Oil spill prevention in NigeriaJune 9, 2015
Oil spills, their causes, cleanup and methods of prevention are all issues that have been present in Nigeria for decades. While oil firms have settled in court over oil spills, local methods are being established to prevent them from happening.
Oil spills are unfortunate occurrences that degrade the local lands and waters of Nigeria. The broader public sees oil spills as negligence on the part of the international oil companies that own and operate pipelines.
Nigeria is no stranger to oil spills. There were 1,228 spills recorded in 2014. In the news, companies are going to court or paying settlements for such occurrences.
In early 2015, Shell was asked to pay $83 million to the Bodo community in the Niger Delta for two oil spills that took place in 2008 and 2009, due to corrosion. This marks the first time that compensation will be paid following an oil spill in the country.
The public may wonder how most spills could go unreported if they can draw such large amounts of compensation for just two spills. The answer lies in the data.
BIG BUSINESS: In 2014, of the 1,228 oil spills recorded, only 114 were due to equipment failure, operational error or corrosion. A whopping 1,029 of the spills were caused by sabotage and theft. The business of crude oil theft or bunkering is booming in Nigeria.
“Nigeria’s illegal bunkering industry has become a highly sophisticated business, causing harm to both company operations and community livelihoods alike,” Dozie Mbanefo, executive chairman of environmental consulting firm DLK Oil and Gas, said.
The governor of Delta state and chairman of the presidential committee on anti-pipeline vandalism, Emmanuel Uduaghan reported that around 60,000 barrels of crude are stolen every day, 80 percent of which are exported abroad, while 20 percent of the oil is sent to illegal refineries in Nigeria.
The stolen crude amounts to a loss of billions of dollars for the federal government, which has been on a crusade to destroy all illegal refineries and put a stop to the activities that allow the export of stolen oil.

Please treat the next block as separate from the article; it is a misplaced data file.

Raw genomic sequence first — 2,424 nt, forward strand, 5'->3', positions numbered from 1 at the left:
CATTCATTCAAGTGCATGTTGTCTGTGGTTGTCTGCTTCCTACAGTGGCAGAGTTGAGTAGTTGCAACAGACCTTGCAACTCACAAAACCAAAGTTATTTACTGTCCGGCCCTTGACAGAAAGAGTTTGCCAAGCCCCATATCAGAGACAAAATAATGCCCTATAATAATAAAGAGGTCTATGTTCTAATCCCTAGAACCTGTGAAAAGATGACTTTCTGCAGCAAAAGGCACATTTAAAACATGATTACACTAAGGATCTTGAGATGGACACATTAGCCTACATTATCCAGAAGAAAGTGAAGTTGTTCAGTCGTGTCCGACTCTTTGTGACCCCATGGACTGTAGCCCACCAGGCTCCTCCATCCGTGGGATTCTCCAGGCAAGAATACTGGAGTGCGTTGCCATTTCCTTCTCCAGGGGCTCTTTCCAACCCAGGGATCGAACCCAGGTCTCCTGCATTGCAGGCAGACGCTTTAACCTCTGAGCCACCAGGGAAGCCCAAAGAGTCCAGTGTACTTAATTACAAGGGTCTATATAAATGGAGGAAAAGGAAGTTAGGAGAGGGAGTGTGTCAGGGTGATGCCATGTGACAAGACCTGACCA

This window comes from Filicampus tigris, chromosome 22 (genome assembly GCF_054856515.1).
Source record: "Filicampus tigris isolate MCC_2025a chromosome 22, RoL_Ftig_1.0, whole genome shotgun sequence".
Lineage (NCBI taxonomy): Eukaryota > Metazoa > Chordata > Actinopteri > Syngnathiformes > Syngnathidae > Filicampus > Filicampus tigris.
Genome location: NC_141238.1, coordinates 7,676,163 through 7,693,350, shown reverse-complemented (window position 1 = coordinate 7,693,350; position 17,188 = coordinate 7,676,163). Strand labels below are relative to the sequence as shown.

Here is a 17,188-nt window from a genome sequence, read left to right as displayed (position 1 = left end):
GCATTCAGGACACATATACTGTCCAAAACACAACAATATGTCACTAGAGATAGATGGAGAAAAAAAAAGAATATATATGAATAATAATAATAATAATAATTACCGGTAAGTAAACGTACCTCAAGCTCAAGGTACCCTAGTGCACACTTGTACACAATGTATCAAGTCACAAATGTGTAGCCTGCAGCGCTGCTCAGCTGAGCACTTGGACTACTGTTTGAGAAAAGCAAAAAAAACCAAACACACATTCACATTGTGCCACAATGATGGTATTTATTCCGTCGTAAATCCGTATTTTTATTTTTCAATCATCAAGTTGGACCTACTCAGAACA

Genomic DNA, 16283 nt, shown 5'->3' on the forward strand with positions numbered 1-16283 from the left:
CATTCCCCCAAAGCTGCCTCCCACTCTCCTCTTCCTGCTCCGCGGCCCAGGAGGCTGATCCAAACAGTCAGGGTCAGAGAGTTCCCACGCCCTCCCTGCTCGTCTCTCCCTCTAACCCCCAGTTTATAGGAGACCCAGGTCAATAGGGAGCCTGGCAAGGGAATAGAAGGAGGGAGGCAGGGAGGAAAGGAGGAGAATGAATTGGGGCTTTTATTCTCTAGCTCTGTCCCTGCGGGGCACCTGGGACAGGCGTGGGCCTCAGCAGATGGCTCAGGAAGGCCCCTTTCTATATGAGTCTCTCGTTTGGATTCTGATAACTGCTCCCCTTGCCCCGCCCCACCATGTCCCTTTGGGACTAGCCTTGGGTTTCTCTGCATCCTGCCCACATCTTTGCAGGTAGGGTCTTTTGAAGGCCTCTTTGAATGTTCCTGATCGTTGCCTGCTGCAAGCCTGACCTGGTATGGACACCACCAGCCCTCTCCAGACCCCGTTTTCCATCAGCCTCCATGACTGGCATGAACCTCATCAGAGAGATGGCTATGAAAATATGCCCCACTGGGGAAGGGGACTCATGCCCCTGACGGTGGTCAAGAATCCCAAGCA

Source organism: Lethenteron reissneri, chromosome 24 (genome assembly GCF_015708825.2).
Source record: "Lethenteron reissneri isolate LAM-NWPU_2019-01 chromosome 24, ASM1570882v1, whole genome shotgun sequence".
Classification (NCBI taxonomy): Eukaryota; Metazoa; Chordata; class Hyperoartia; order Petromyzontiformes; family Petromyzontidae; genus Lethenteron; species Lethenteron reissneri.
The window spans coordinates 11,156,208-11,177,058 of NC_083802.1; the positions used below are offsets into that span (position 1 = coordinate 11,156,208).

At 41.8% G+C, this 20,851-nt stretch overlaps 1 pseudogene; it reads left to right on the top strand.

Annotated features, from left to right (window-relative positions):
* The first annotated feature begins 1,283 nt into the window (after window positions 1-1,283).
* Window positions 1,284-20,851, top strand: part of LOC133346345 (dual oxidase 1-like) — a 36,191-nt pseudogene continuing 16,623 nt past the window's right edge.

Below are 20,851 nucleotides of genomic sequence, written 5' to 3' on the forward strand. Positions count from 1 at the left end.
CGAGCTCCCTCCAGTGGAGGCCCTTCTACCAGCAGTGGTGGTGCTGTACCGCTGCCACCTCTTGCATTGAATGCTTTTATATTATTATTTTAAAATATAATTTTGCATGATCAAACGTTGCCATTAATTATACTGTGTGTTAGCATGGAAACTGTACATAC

Bunkering was firstly legalised in 1979 by the Department of Petroleum Resources and then stopped by General Ibrahim Babangida’s administration in 1984. However, its former legality helped to establish it as a business, giving it a strategic and infrastructural sophistication that today outstrips the public security sector’s ability.
THE LOCAL MILIEU: Oil spills in the Niger Delta have been a regular occurrence, and the resultant degradation of the surrounding environment has caused significant tension between local communities and international oil companies. In 1990, the Oil Pollution Act was enacted with the aim of taking responsibility for many of Nigeria’s improvements in oil spill prevention and response.
However, few domestic companies in the country have the necessary equipment and workforce to respond to oil spills.
“We found that most of the oil spill response companies in the country were not well equipped or lacked the skills to respond to clients’ needs,” Mbanefo said.
The response to a spill must be immediate, especially if the spill is in the water. Unfortunately, there are extenuating factors that slow response teams down at times. “Community management is key. Training and hiring locals from each community to help is particularly important, so that later on, they may be able to respond to a spill before we get there,” Mbanefo said.
METHODOLOGY: Technological prevention methods are available in Nigeria. Chinese multinational Huawei makes a command and dispatch system designed to link up with video surveillance platforms.
When dispatching resources to a surveillance site, the dispatcher can play live videos to evaluate events as they unfold, helping to facilitate decision making.
While this helps firms keep records and respond more quickly, it does not stop the saboteurs from taking the oil. Private security entities are working in conjunction with the government to combat the problem.
However, legislative barriers force private companies to depend on the public sector. By law, no private security company is allowed to carry firearms, unless issued a licence by the government. The fight against illegal bunkering will remain ineffective with the overbearing rules for the private sector.
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